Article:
UCL Psychology and Language Sciences


Phonetics and Phonology

Module Aims

• To familiarise students with phonetic and phonological levels of linguistic description, covering the analysis, articulation and classification of speech sounds and prosodic patterns (phonetics), and their systematic use in spoken language (phonology).

• To develop practical phonetic skills of speech sound perception, production and representation, using symbolic transcription.

• To provide opportunities for students to practise the phonetic transcription of normal, pseudo-disordered and disordered speech (e.g., speech of people with hearing impairment, speech production impairment).

• To develop awareness of how acoustic phonetic approaches to the analysis of speech sounds can support articulatory and auditory analysis through hands-on lab sessions.

• To familiarise students with the study of speech production, in particular the structure and function of the vocal tract and respiration, voice quality.

• To develop an understanding of the sources of variation in speech and how these might affect clinical assessment of speech and language pathology. 

Module Contents


  • Introduction to general principles of phonetic description and analysis, including: outline of speech production mechanisms; the larynx in speech; consonant classification (English and non-English); vowel classification (English and non-English); airstream mechanisms.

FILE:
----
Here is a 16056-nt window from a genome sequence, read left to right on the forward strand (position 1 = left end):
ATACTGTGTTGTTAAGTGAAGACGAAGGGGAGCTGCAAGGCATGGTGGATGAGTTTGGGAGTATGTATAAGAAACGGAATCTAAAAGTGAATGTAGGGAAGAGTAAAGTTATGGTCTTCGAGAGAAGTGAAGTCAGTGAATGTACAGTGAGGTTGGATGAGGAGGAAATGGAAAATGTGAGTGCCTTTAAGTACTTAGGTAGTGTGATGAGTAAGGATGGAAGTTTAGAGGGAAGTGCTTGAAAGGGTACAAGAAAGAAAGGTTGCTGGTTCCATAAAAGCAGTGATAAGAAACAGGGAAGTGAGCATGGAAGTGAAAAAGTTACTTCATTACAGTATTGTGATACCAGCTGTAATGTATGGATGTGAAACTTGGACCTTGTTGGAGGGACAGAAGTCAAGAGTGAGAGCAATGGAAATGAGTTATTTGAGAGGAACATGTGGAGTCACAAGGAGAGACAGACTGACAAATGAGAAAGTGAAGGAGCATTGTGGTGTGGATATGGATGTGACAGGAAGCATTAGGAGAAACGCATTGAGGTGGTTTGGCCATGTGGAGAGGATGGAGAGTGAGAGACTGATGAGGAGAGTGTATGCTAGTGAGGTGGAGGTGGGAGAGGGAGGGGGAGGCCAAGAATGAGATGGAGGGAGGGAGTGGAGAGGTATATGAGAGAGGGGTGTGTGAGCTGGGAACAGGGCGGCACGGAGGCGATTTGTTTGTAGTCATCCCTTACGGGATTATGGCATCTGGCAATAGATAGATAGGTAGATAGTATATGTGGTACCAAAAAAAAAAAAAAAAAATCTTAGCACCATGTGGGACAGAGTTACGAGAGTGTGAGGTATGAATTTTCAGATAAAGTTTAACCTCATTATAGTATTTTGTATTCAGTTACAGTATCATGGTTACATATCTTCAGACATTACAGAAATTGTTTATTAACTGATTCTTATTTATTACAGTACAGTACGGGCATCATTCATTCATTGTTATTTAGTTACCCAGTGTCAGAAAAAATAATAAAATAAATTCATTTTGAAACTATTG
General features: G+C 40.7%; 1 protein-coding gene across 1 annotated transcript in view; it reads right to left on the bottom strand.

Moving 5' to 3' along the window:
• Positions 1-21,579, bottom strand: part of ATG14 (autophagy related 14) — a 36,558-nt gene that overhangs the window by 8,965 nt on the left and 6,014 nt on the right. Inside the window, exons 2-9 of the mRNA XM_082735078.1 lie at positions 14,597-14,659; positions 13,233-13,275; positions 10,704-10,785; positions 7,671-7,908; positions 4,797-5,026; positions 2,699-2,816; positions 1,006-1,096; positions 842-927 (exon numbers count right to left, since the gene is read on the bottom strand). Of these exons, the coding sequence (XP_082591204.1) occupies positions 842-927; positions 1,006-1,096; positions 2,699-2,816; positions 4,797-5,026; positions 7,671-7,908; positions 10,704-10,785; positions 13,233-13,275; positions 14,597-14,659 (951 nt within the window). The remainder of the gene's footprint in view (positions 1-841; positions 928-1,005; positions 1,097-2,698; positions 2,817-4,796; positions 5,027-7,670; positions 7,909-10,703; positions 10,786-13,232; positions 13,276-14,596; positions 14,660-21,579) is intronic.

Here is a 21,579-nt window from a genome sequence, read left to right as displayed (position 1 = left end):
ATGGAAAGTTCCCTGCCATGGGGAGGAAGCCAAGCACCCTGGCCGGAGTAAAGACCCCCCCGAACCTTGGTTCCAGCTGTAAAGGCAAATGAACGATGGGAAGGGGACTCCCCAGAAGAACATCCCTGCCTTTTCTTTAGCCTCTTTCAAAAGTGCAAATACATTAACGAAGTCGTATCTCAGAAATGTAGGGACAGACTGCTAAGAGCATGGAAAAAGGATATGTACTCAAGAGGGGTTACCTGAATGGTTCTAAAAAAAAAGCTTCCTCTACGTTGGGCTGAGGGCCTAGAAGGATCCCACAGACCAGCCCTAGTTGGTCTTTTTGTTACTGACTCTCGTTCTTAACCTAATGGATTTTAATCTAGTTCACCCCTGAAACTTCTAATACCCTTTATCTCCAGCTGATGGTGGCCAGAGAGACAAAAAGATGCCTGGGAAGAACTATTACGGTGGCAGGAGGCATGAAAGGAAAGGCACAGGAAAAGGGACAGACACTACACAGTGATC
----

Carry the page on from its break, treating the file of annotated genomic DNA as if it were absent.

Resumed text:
• Introduction to basic principles of acoustic phonetic analysis as related to voice quality, consonant classification and vowel classification
  • Introduction to the basic principles of phonology, including: the use of sounds to make linguistic contrasts (phonemes); non-contrastive variation of sounds depending on context (allophones); types of transcription (phonetic vs. phonemic).
  • A more detailed study of English phonology, including: phonemes/allophones; syllable structure; stress and intonation; patterns of connected speech; aspects of social and regional variation.
  • Phonetics and pathological speech.
  • Regional and social variation in speech (i.e., basic Sociolinguistics).


Practical Phonetics:

  • Training will be given in the production, auditory perception and symbolic representation of a wide range of speech sounds and pitch patterns, primarily using the International Phonetic Alphabet (IPA).

Great importance is attached to the acquisition of practical phonetic skills, including the accurate transcription of adult English speech, of child speech and of disordered speech.


Coursework assignment (part 1 & 2) 30%
Practical phonetics: oral exam 30%
Practical phonetics: dictation exam 40%